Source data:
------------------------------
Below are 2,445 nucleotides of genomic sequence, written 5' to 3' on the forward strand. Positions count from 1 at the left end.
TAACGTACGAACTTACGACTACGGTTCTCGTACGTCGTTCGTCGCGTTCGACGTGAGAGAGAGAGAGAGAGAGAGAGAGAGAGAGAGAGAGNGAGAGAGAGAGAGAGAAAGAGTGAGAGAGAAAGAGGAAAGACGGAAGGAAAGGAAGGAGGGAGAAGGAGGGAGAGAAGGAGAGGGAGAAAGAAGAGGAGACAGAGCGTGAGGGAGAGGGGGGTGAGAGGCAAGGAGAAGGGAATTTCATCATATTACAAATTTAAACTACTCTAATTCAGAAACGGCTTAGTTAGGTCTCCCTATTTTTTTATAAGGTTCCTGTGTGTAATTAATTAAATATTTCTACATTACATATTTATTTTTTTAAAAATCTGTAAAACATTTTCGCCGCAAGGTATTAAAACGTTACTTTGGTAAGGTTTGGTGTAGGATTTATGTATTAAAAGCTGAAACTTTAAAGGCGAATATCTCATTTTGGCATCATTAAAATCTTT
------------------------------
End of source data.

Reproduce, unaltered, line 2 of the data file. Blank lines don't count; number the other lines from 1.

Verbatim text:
TAACGTACGAACTTACGACTACGGTTCTCGTACGTCGTTCGTCGCGTTCGACGTGAGAGAGAGAGAGAGAGAGAGAGAGAGAGAGAGAGAGNGAGAGAGAGAGAGAGAAAGAGTGAGAGAGAAAGAGGAAAGACGGAAGGAAAGGAAGGAGGGAGAAGGAGGGAGAGAAGGAGAGGGAGAAAGAAGAGGAGACAGAGCGTGAGGGAGAGGGGGGTGAGAGGCAAGGAGAAGGGAATTTCATCATATTACAAATTTAAACTACTCTAATTCAGAAACGGCTTAGTTAGGTCTCCCTATTTTTTTATAAGGTTCCTGTGTGTAATTAATTAAATATTTCTACATTACATATTTATTTTTTTAAAAATCTGTAAAACATTTTCGCCGCAAGGTATTAAAACGTTACTTTGGTAAGGTTTGGTGTAGGATTTATGTATTAAAAGCTGAAACTTTAAAGGCGAATATCTCATTTTGGCATCATTAAAATCTTT